Democracy and Homeland Security: Strategies, Controversies, and Impact

Part I. Papers Presented in Panels 1–4

Patriotism and the Conflict Between Homeland Security and Liberal Democracy

Polycarp Ikuenobe, Kent State University


I examine the conflict between homeland security policies, which seek to protect the state and restrict some individuals’ freedoms, and liberal democratic principles, which seek to preserve and protect individuals’ freedoms. Attempts have been made to resolve this conflict in favor of homeland security and to justify such a resolution based on the idea that the restrictions are necessary for the protection of the country. As such, a patriotic citizen must, based solely on the love for his/her country, make sacrifices by accepting these restrictions in order to preserve his/her beloved country. I question the propriety of using the idea of patriotism as a justification for homeland security, especially within the ambit of liberal democratic practices and values. I critically examine the effort to defend patriotism as a moral virtue, which implies that citizens have a special moral duty to care about their country. Such duty implies that patriotic citizens have a justifiable basis to be partial toward their country and its citizens and discriminatory against others. I argue that this effort is unsuccessful because the underlying arguments are specious. I argue that the notion of patriotism (as it is currently used in political discourse) implies irrational, uncritical, and unconditional acceptance of a country’s policies. And because such an idea of patriotism cannot be morally justified, it is unreasonable to enshroud homeland security policies in the rhetoric of patriotism. One may justify homeland security policies by using principles that are conducive to both the protection of the state and the universal and impartial moral respect for all persons.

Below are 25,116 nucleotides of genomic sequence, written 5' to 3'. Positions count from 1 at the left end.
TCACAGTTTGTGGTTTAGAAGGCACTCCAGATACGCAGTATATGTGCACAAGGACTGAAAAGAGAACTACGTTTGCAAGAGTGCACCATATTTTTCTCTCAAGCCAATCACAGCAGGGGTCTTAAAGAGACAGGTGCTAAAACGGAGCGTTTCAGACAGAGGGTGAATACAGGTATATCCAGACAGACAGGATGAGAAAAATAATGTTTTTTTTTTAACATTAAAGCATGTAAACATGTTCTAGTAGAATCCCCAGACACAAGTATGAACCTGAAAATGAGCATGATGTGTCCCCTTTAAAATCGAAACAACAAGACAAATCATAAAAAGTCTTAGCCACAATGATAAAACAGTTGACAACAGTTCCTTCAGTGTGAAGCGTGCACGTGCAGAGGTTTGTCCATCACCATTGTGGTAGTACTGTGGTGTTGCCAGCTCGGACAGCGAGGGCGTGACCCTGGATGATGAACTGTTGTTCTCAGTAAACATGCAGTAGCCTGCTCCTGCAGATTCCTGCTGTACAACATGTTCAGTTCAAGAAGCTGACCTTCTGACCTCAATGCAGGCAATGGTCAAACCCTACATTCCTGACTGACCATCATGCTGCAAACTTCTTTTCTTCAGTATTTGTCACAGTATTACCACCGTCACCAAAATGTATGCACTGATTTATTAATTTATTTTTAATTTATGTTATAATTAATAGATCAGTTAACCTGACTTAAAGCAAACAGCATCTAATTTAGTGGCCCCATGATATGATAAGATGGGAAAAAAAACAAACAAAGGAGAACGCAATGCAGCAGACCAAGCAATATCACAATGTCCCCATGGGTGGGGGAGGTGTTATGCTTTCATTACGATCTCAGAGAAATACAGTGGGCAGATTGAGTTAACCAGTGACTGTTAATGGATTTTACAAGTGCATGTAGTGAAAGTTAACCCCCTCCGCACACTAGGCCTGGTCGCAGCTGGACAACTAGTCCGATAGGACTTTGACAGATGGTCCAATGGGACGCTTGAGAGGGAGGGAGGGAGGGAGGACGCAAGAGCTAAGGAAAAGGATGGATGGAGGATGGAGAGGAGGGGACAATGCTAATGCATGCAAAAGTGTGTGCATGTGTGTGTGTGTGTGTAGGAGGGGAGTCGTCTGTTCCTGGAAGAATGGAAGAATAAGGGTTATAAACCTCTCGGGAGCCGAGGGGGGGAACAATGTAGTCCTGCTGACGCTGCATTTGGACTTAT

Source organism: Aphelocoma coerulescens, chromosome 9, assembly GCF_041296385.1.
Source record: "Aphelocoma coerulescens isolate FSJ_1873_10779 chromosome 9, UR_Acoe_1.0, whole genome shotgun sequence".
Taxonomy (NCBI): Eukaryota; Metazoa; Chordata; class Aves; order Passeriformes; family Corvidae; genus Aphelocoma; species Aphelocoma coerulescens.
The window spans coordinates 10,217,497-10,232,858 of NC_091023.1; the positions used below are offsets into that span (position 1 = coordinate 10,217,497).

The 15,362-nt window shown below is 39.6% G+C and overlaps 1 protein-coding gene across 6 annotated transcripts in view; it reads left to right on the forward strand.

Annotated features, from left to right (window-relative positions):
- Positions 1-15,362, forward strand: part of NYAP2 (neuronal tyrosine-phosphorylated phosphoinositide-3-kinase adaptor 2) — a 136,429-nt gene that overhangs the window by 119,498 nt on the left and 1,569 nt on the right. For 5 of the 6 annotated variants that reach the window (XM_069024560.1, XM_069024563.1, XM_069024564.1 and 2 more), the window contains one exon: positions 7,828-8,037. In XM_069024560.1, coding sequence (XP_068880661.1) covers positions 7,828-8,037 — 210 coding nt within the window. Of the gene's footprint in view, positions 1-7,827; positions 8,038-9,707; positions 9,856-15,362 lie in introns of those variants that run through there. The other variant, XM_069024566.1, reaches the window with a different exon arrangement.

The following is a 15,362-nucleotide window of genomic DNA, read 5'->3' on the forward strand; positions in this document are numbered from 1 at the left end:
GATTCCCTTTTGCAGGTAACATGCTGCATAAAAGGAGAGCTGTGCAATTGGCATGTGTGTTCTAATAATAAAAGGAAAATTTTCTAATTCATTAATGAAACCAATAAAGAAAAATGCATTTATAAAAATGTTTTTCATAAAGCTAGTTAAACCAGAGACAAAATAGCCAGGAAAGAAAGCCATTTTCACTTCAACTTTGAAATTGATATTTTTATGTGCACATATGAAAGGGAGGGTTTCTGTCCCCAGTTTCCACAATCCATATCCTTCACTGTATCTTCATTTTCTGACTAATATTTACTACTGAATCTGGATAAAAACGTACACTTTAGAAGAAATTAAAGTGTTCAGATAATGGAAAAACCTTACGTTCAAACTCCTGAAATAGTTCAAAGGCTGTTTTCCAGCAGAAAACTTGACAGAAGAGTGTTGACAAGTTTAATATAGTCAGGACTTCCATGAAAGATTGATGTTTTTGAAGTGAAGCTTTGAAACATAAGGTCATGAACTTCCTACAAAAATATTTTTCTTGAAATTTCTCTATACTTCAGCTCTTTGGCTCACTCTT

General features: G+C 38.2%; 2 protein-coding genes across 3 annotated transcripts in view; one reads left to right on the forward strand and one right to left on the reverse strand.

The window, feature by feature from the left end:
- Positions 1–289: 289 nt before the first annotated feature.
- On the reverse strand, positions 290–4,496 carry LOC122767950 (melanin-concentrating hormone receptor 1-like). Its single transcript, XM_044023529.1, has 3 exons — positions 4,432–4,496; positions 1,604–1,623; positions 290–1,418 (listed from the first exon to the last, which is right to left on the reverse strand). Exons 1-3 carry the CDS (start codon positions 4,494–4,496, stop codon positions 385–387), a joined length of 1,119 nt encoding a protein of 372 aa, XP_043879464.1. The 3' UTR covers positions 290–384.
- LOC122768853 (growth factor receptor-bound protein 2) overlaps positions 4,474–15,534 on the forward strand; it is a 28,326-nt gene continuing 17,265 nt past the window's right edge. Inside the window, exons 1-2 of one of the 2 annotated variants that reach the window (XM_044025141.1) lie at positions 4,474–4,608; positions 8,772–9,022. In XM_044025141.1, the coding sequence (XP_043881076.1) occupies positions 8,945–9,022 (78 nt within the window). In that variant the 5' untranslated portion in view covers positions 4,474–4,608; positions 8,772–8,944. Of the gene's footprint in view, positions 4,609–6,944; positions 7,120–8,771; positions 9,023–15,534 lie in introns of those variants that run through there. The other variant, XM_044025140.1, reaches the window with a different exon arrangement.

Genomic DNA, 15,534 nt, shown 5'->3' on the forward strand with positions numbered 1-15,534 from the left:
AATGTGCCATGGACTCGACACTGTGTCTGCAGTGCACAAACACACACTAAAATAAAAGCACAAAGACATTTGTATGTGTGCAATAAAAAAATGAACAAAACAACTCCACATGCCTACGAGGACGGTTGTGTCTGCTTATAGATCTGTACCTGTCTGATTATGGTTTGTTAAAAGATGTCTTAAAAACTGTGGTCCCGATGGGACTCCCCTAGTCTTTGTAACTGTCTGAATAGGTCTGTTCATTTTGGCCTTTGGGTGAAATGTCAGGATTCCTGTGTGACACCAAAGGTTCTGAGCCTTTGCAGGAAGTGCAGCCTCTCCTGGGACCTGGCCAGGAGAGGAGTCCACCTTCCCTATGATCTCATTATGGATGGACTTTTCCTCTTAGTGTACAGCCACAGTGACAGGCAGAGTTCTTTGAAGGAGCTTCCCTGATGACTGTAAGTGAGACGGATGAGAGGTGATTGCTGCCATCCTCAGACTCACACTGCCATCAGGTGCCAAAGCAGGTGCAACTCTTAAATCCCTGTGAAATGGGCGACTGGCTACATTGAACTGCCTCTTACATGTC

After the September 11, 2001, terrorist attacks, the attorney general of the United States, John Ashcroft, proposed a number of policies to ensure homeland security. These policies include a set of laws, dubbed the USA PATRIOT Act, which is an acronym for Uniting and Strengthening America by Providing Appropriate Tools Required to Intercept and Obstruct Terrorism Act. This act was enacted to expand and strengthen the investigative and intelligence gathering abilities of law enforcement agents. Sections 203, 206, 213, 216, 217, and 218 of this act, among others, gave overwhelming powers to law enforcement agents to perform electronic surveillance and to operate in secrecy, unchecked. I do not examine the specific provisions of these laws and how they threaten individuals’ rights and privacy. I simply rely on the fact that these provisions have indeed expanded the powers of law enforcement agents. Such expansion has allowed greater intrusion into individuals’ privacy and has violated or placed restrictions on individuals’ rights. My focus is to examine the problems raised by the efforts to use patriotism to justify such expansion, which most people agree threatens the civil liberties of citizens and liberal democratic ideals.

The procedures for enacting the USA PATRIOT Act and its provisions have three troubling features that indicate some threat to liberal democratic values and individuals’ rights, freedom, and privacy. The first is that there is no sufficient judicial review and oversight for these provisions: The expanded powers of law enforcement agents do not have adequate checks and balances, which are necessary and traditional for protecting civil rights and liberties. These provisions indicate that the executive branch of the government has the sole responsibility of supervising law enforcement agents, as opposed to a neutral and independent judiciary or magistrate. The second is the rapidity and relative secrecy surrounding the passage of the bill; there was lack of openness and adequate rational debate of its provisions. Perhaps a recognition of this troubling feature may have led the Congress to stipulate a “four-year sunset” requirement for most of the provisions of the law. This means that after four years, the provisions of the law will lapse, and the Congress can take a fresh, critical, and calmer look at them. The third is the fact that it is dubbed the USA PATRIOT Act. The ideas of “patriot” and “uniting and strengthening America” indicate a subliminal message, which is the underlying justification for the act. The message is that the act is a product of, and is motivated and justified by, patriotism and the aim of uniting and strengthening America.